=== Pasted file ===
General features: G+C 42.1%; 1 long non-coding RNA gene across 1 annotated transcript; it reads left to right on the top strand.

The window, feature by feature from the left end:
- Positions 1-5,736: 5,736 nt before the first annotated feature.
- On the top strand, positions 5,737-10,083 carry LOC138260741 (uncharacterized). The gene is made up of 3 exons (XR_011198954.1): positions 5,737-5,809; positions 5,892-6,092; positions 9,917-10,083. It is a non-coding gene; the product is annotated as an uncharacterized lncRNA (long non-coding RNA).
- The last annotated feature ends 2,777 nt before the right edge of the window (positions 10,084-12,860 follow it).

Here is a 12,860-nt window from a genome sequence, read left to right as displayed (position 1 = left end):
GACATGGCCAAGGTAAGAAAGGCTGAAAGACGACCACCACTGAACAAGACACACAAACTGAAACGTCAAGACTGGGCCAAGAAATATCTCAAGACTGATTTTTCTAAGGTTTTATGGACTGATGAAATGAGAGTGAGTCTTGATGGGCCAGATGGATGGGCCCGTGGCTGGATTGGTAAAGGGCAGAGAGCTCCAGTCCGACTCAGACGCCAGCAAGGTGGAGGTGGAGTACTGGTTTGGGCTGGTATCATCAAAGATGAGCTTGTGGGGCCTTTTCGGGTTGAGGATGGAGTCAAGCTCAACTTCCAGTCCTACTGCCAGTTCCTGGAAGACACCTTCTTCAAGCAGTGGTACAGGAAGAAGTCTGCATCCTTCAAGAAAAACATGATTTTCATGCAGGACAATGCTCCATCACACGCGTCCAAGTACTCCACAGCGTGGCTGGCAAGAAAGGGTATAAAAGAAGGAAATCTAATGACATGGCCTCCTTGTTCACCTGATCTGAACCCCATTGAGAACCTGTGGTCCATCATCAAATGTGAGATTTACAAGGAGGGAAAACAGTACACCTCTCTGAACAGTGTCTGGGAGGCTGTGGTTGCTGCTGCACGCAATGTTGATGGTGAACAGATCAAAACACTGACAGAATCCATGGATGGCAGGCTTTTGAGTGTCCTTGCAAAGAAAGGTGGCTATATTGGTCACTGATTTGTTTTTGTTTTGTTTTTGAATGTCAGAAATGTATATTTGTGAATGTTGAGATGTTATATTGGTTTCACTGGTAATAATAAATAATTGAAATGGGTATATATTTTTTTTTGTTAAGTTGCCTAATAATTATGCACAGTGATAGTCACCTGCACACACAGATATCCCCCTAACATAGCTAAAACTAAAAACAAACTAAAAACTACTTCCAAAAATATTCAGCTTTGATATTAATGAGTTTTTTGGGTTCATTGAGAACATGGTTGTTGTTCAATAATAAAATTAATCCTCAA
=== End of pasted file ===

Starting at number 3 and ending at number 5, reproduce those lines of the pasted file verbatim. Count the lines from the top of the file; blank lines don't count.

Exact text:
- Positions 1-5,736: 5,736 nt before the first annotated feature.
- On the top strand, positions 5,737-10,083 carry LOC138260741 (uncharacterized). The gene is made up of 3 exons (XR_011198954.1): positions 5,737-5,809; positions 5,892-6,092; positions 9,917-10,083. It is a non-coding gene; the product is annotated as an uncharacterized lncRNA (long non-coding RNA).
- The last annotated feature ends 2,777 nt before the right edge of the window (positions 10,084-12,860 follow it).